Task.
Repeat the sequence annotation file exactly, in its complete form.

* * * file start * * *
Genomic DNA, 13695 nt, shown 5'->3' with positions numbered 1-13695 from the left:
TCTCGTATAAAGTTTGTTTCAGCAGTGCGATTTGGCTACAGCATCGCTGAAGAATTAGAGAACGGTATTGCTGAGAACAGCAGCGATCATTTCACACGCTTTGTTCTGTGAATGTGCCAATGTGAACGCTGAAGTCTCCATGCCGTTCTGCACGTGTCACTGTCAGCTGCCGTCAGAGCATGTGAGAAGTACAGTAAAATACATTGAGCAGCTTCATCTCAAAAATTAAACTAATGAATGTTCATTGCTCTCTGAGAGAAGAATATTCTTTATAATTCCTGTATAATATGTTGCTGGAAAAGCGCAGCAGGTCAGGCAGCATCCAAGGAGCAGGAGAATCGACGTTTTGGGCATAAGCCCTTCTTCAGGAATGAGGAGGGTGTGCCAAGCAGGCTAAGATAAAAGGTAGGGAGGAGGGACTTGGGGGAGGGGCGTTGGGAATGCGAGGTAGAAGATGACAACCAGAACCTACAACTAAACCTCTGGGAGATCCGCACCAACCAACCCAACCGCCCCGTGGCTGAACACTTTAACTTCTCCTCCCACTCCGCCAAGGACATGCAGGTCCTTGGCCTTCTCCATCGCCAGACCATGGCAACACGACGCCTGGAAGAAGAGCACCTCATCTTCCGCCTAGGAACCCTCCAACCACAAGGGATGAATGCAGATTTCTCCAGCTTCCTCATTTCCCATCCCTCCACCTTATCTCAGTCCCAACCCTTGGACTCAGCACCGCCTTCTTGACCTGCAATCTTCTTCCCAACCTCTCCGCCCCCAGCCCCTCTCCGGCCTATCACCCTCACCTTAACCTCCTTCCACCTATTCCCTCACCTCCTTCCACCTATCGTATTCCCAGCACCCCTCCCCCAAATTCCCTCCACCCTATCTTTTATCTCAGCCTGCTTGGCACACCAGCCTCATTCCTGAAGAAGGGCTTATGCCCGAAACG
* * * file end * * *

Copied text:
Genomic DNA, 13695 nt, shown 5'->3' with positions numbered 1-13695 from the left:
TCTCGTATAAAGTTTGTTTCAGCAGTGCGATTTGGCTACAGCATCGCTGAAGAATTAGAGAACGGTATTGCTGAGAACAGCAGCGATCATTTCACACGCTTTGTTCTGTGAATGTGCCAATGTGAACGCTGAAGTCTCCATGCCGTTCTGCACGTGTCACTGTCAGCTGCCGTCAGAGCATGTGAGAAGTACAGTAAAATACATTGAGCAGCTTCATCTCAAAAATTAAACTAATGAATGTTCATTGCTCTCTGAGAGAAGAATATTCTTTATAATTCCTGTATAATATGTTGCTGGAAAAGCGCAGCAGGTCAGGCAGCATCCAAGGAGCAGGAGAATCGACGTTTTGGGCATAAGCCCTTCTTCAGGAATGAGGAGGGTGTGCCAAGCAGGCTAAGATAAAAGGTAGGGAGGAGGGACTTGGGGGAGGGGCGTTGGGAATGCGAGGTAGAAGATGACAACCAGAACCTACAACTAAACCTCTGGGAGATCCGCACCAACCAACCCAACCGCCCCGTGGCTGAACACTTTAACTTCTCCTCCCACTCCGCCAAGGACATGCAGGTCCTTGGCCTTCTCCATCGCCAGACCATGGCAACACGACGCCTGGAAGAAGAGCACCTCATCTTCCGCCTAGGAACCCTCCAACCACAAGGGATGAATGCAGATTTCTCCAGCTTCCTCATTTCCCATCCCTCCACCTTATCTCAGTCCCAACCCTTGGACTCAGCACCGCCTTCTTGACCTGCAATCTTCTTCCCAACCTCTCCGCCCCCAGCCCCTCTCCGGCCTATCACCCTCACCTTAACCTCCTTCCACCTATTCCCTCACCTCCTTCCACCTATCGTATTCCCAGCACCCCTCCCCCAAATTCCCTCCACCCTATCTTTTATCTCAGCCTGCTTGGCACACCAGCCTCATTCCTGAAGAAGGGCTTATGCCCGAAACG